Decided to use Google to find better spots to run.  Google identified the George LeStrange Preserve as a place with trails and it was only a 10-minute drive away.  Decided to scout the preserve and it provides multiple options with the best route going around the lake.  Again, this was a circular route but longer and there’s wildlife, shade, the lake, and people to see while in the preserve.   Enjoyed this location so much I make sure to get over there for one of my weekly runs.  Completed my Nashville Rock N Roll Half Marathon dedication run there in April to get 13.2 miles in since the actual race was postponed.  Posted a decent time considering I had no on-course support, crowds cheering or beer at the finish line.

 

A work colleague provided his favorite running spot which goes over the large, picturesque Sea Way Drive bridge and leads to Jetty Park.  I initially viewed this route as an extremely tough run since the bridge is so big, but it appears my hill training in Tallahassee prepared me well to get up and over the bridge.  Enjoy this route because there is so much to see while running and there is always a nice breeze coming off the water to help minimize the heat.  I have leveraged this route multiple times for my Tuesday and Thursday runs—leave work and head east to get my 6-mile run in.  Used an over and back approach recently to get in a double digit run—nice views each time on the bridge. 😊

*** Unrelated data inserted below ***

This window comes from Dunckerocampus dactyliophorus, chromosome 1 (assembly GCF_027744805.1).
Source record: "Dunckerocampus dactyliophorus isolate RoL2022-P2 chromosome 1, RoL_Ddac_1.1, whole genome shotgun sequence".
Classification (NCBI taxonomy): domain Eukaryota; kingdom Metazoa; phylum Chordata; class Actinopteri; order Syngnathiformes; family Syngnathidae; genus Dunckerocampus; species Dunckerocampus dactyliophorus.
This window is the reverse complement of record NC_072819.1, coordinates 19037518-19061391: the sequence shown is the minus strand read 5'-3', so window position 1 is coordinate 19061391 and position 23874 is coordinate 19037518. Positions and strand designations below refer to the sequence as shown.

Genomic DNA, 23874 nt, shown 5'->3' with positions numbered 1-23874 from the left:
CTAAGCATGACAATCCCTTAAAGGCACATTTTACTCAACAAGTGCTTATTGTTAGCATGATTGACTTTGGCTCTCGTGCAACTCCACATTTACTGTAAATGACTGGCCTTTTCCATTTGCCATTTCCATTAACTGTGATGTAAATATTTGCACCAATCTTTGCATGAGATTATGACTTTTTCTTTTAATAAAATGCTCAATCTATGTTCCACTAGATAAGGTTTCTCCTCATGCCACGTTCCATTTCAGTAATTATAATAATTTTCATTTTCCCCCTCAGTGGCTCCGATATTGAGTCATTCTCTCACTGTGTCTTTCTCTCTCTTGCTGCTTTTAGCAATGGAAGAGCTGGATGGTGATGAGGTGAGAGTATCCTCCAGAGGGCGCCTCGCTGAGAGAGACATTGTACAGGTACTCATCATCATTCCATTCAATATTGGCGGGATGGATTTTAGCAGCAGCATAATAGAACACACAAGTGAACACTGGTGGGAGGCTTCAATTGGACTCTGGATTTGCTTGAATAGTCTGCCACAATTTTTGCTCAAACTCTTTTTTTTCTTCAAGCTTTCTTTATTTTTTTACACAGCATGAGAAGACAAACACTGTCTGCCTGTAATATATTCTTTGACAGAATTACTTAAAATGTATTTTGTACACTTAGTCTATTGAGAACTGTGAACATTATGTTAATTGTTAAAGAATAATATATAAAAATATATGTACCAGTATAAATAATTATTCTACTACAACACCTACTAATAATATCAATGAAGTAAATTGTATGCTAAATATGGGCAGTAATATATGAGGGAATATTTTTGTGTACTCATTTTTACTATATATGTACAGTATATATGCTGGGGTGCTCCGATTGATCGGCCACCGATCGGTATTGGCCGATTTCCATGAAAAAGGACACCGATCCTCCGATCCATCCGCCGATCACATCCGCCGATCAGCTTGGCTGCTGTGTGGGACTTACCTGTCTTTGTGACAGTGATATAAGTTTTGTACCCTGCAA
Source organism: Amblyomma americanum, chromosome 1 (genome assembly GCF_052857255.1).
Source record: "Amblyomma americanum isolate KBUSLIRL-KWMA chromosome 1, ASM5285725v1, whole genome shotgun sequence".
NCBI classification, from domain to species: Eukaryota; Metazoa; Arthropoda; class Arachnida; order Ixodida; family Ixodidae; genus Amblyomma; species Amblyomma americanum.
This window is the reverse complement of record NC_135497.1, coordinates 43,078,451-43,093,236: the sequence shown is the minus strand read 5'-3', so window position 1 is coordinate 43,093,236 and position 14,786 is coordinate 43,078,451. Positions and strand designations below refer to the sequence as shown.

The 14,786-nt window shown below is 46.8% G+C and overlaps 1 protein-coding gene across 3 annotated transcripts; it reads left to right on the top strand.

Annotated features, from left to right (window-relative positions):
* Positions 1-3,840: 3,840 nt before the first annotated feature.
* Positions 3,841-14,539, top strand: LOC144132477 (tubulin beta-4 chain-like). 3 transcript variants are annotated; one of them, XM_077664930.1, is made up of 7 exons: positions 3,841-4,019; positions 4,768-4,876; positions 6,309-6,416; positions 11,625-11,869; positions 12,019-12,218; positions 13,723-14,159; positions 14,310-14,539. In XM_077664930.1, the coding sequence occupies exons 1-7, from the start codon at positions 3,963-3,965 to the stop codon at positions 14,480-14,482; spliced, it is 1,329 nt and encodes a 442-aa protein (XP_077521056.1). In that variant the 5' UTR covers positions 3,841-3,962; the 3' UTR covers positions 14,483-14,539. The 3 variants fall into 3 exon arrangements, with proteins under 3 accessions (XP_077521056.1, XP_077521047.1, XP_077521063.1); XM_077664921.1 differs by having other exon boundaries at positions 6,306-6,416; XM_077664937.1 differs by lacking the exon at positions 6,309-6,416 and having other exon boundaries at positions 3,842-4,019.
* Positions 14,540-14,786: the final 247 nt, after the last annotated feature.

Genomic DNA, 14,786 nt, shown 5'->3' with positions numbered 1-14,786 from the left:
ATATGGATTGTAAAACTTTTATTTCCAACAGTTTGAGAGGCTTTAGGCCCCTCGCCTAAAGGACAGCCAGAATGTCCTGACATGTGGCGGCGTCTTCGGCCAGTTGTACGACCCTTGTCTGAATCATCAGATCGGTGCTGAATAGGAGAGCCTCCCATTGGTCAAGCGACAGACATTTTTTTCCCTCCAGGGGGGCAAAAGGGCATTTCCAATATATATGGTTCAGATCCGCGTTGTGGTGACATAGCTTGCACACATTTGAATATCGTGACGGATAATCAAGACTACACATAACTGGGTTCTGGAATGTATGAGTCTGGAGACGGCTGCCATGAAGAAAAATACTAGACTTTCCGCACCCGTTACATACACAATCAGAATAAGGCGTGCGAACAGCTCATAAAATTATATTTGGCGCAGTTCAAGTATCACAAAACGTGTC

Beaches

The beaches in the local area opened again the last week in April.  The county mandate was people could be on the beach just for exercise.  This lasted for 4 days before the governor lifted the stay at home order and the beaches opened fully with a mandate for people to maintain physical distancing.  I have gone by the beaches to get a look and feel for them but will explore fully when it is safe to be out again.  I have visited Jetty Park multiple times and sat in my vehicle to enjoy the views of the water.  It is a good place to watch people and the boats floating by.

 Beach

The Treasure Coast is comprised of Fort Pierce, Vero Beach, Port St. Lucie, Jensen Beach and Stuart, FL.  These cities are all modest size but when viewed together comprise a large area.  My goal is to fully explore them all and then come back and write about the unique features of each.  Stay tuned for Part 2!

What areas are you looking forward to exploring when it is safe again?  Thanks!

“Man cannot discover new oceans unless he has the courage to lose sight of the shore”.

(Andre Gide)

FYI—the beaches are closing again for the 4th of July holiday weekend!  COVID-19 is not going away.

The Wolf of Networking

Wolf of Networking

(Image by InspiredImages from Pixabay)

“Networking is an enrichment program, not an entitlement program”.

(Susan RoAne)

My Walk into the Future continues to provide me with opportunities to make a difference daily.  It helps that I have opened my eyes and mind to all possibilities and the opportunities keep presenting themselves to me.  The journey moves forward!